“It is not the daily increase but the daily decrease. Hack away at the unessential.”

-Bruce Lee

When I first get clients they always want to add things.

Addition is a first world Amazon Prime disease. I don’t have time for it. I have so little time for it that my wife and I are moving to the jungle to live in a 400 square foot cabin. I love her. She regularly walks through the house and starts throwing things away. Right now, I have two blenders and for that I am eternally sorry.

You could spend thousands at the container store to organize your life. You would then have an OCD house full of toxic plastic, when you could have spent zero dollars and just decluttered your life.

We tend to all agree on these types of subtraction wins. We also see through the twisted rationale that our brains try to pull on us in the food/nutrition realm. For instance, we would all agree that the following statement is ludicrous, “If I have two extra servings of fish oil can I eat strawberry pop tarts?”

NO!

But, sifting through the noise of addition can be much tougher than extra blenders and avoiding processed garbage. That is why I always ask the following questions:

How does this addition serve you?

What habit does it help you uphold or build?

What are the potential side effects?

Sometimes additions will be great. For example, say an IT professional wants to purchase a grounding pad and blue blockers. Fantastic. But could he or she have just subtracted some of his or her workload and instead unplugged at sunset and spent more time outside? Do these additions mean that this person will use these items to justify working longer hours and not playing with their kids in the park?

These are very individual questions that take individual answers. Also, as I have said previously – fail fast.

If it isn’t helping, return it or trash it.

I bought a PlayStation 4 last year because Davis and I wanted to occasionally play Madden against each other over the interwebz to connect and compete more. As I was staring at a screen in my living room and getting mad at the dogs for disturbing me because they had to eat, I realized that this was a horrible idea and returned it that night.

The most common addition I get asked about is monitoring devices. We have been monitoring people for a while now and these devices are becoming more and more popular and main stream. In the beginning, I thought everyone should be doing this!!!!!!!

But, now I only want people to monitor if they will benefit from it, if it fits into their life, and if it won’t fill their life with unneeded worry.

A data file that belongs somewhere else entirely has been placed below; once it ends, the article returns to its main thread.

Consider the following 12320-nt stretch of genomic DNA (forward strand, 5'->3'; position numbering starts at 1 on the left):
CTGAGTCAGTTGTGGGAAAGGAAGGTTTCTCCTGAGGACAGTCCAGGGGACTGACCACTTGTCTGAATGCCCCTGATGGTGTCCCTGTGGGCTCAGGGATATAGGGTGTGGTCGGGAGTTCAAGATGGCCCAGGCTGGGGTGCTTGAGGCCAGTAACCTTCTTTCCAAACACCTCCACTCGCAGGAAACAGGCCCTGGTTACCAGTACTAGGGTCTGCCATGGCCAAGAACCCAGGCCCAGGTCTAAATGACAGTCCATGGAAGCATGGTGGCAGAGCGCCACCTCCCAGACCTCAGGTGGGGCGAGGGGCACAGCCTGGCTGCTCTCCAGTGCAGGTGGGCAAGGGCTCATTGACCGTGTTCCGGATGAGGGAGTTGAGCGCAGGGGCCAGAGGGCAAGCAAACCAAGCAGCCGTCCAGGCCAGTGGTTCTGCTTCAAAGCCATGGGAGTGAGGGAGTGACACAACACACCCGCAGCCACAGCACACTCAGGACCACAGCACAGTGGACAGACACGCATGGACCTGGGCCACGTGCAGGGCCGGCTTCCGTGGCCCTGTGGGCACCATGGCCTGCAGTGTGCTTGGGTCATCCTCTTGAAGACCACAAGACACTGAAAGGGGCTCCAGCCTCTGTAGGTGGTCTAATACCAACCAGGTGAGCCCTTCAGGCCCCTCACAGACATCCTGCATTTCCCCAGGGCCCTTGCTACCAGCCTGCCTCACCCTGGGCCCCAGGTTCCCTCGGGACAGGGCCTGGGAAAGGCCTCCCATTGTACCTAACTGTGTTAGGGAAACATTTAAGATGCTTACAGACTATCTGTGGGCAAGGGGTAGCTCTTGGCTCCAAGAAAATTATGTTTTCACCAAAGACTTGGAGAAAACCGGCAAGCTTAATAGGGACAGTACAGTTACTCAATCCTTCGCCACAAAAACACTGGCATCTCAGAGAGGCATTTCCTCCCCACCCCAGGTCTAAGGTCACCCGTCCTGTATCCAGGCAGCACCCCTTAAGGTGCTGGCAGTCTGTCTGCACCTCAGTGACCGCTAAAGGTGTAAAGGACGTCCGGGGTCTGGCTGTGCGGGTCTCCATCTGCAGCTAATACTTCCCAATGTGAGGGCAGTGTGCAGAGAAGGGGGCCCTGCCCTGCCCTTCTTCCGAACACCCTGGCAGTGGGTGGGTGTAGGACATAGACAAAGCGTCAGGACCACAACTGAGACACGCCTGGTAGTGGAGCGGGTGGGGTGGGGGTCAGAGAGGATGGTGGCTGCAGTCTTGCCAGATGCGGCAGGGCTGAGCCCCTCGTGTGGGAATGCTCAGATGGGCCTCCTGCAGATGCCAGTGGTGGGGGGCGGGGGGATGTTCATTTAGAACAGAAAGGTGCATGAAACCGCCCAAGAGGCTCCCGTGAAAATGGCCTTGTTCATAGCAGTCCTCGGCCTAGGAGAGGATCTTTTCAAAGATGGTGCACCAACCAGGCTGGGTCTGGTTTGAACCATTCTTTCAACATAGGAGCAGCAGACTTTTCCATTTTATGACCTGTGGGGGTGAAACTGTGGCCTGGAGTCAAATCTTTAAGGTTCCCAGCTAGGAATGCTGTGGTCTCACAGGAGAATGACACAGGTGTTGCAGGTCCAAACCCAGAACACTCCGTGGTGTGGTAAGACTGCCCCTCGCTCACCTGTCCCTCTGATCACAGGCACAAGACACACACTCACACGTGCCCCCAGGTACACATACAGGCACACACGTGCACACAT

AKA someone who does not have the fundamentals dialed in has no business monitoring chaos.

“Well, it looks like you’re not recovered – what did you do yesterday?”

“I worried all day about whether I would be recovered. Then I ate ice cream and forgot to sleep.”

Not helpful.

The same thing goes for all these fitbit thing-a-ma-bobers. They scare the living sh#t out of me and the heart rate functions tend to be inaccurate and insensitive. These wrist calculators remind of these two girls in high school who would walk around feverishly between classes to burn more calories. They were not healthy. But, hey if it serves you and makes you get outside to get in more steps. Fantastic.

However, if you become a neurotic mall walker, smash that bastard wrist band into a million uncountable pieces.

Also, don’t monitor if you are not prepared to change. You didn’t invest your time and money in this data for it to tell you what you wanted, you invested in it in an attempt to unravel a rather unsolvable and always changing biological system. You invested in it to gain clues as to how you can live a healthier life. It is great to start by being the watcher and just collecting data, but eventually you will have to take action.

There will always be people and businesses telling you that you need to add things to your life and even if you move to the jungle shiny new objects and content will still be there calling softly, “hey, you need me.” But always take a moment to ponder…

How does this addition serve me?

What habit does it help me uphold or build?

What are the potential side effects?

And finally ask yourself if you could get the same result through subtraction.

Hack away at the unessential.

Be Well,
Ben

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